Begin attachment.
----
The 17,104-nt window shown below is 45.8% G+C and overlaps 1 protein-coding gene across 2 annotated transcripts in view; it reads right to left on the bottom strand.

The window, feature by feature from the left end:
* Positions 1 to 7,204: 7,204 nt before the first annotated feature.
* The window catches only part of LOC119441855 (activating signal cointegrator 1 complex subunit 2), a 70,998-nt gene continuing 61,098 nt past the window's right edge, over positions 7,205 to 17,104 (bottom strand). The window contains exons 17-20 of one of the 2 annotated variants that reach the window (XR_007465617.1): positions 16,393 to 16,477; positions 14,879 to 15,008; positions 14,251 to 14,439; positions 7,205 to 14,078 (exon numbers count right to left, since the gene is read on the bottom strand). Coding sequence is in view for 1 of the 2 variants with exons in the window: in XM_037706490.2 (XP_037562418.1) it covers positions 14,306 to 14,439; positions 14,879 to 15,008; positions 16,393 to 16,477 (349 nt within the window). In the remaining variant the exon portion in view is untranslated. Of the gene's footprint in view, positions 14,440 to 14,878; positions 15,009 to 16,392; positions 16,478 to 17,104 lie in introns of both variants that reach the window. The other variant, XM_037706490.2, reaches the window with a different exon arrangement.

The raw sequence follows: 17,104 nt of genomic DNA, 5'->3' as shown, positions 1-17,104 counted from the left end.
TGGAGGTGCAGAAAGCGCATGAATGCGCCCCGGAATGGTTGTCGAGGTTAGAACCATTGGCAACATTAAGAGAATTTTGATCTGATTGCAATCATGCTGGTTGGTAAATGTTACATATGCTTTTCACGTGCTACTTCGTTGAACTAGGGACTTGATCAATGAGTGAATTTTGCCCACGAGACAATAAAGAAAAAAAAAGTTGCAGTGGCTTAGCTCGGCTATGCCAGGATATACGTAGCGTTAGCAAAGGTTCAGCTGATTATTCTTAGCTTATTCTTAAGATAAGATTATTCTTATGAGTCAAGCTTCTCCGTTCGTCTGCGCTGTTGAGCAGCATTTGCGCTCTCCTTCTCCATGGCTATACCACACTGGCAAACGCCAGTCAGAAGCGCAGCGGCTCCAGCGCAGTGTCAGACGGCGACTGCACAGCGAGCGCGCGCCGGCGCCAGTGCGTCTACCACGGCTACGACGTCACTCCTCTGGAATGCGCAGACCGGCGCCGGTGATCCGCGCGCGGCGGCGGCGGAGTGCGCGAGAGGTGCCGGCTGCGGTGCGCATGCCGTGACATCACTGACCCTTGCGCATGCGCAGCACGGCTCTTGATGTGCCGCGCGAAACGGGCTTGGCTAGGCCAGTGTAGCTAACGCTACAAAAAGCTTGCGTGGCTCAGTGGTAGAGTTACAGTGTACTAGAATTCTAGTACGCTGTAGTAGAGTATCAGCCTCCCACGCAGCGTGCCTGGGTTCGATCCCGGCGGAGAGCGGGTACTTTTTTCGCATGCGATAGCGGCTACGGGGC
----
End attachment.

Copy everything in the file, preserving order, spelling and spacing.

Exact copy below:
The 17,104-nt window shown below is 45.8% G+C and overlaps 1 protein-coding gene across 2 annotated transcripts in view; it reads right to left on the bottom strand.

The window, feature by feature from the left end:
* Positions 1 to 7,204: 7,204 nt before the first annotated feature.
* The window catches only part of LOC119441855 (activating signal cointegrator 1 complex subunit 2), a 70,998-nt gene continuing 61,098 nt past the window's right edge, over positions 7,205 to 17,104 (bottom strand). The window contains exons 17-20 of one of the 2 annotated variants that reach the window (XR_007465617.1): positions 16,393 to 16,477; positions 14,879 to 15,008; positions 14,251 to 14,439; positions 7,205 to 14,078 (exon numbers count right to left, since the gene is read on the bottom strand). Coding sequence is in view for 1 of the 2 variants with exons in the window: in XM_037706490.2 (XP_037562418.1) it covers positions 14,306 to 14,439; positions 14,879 to 15,008; positions 16,393 to 16,477 (349 nt within the window). In the remaining variant the exon portion in view is untranslated. Of the gene's footprint in view, positions 14,440 to 14,878; positions 15,009 to 16,392; positions 16,478 to 17,104 lie in introns of both variants that reach the window. The other variant, XM_037706490.2, reaches the window with a different exon arrangement.

The raw sequence follows: 17,104 nt of genomic DNA, 5'->3' as shown, positions 1-17,104 counted from the left end.
TGGAGGTGCAGAAAGCGCATGAATGCGCCCCGGAATGGTTGTCGAGGTTAGAACCATTGGCAACATTAAGAGAATTTTGATCTGATTGCAATCATGCTGGTTGGTAAATGTTACATATGCTTTTCACGTGCTACTTCGTTGAACTAGGGACTTGATCAATGAGTGAATTTTGCCCACGAGACAATAAAGAAAAAAAAAGTTGCAGTGGCTTAGCTCGGCTATGCCAGGATATACGTAGCGTTAGCAAAGGTTCAGCTGATTATTCTTAGCTTATTCTTAAGATAAGATTATTCTTATGAGTCAAGCTTCTCCGTTCGTCTGCGCTGTTGAGCAGCATTTGCGCTCTCCTTCTCCATGGCTATACCACACTGGCAAACGCCAGTCAGAAGCGCAGCGGCTCCAGCGCAGTGTCAGACGGCGACTGCACAGCGAGCGCGCGCCGGCGCCAGTGCGTCTACCACGGCTACGACGTCACTCCTCTGGAATGCGCAGACCGGCGCCGGTGATCCGCGCGCGGCGGCGGCGGAGTGCGCGAGAGGTGCCGGCTGCGGTGCGCATGCCGTGACATCACTGACCCTTGCGCATGCGCAGCACGGCTCTTGATGTGCCGCGCGAAACGGGCTTGGCTAGGCCAGTGTAGCTAACGCTACAAAAAGCTTGCGTGGCTCAGTGGTAGAGTTACAGTGTACTAGAATTCTAGTACGCTGTAGTAGAGTATCAGCCTCCCACGCAGCGTGCCTGGGTTCGATCCCGGCGGAGAGCGGGTACTTTTTTCGCATGCGATAGCGGCTACGGGGC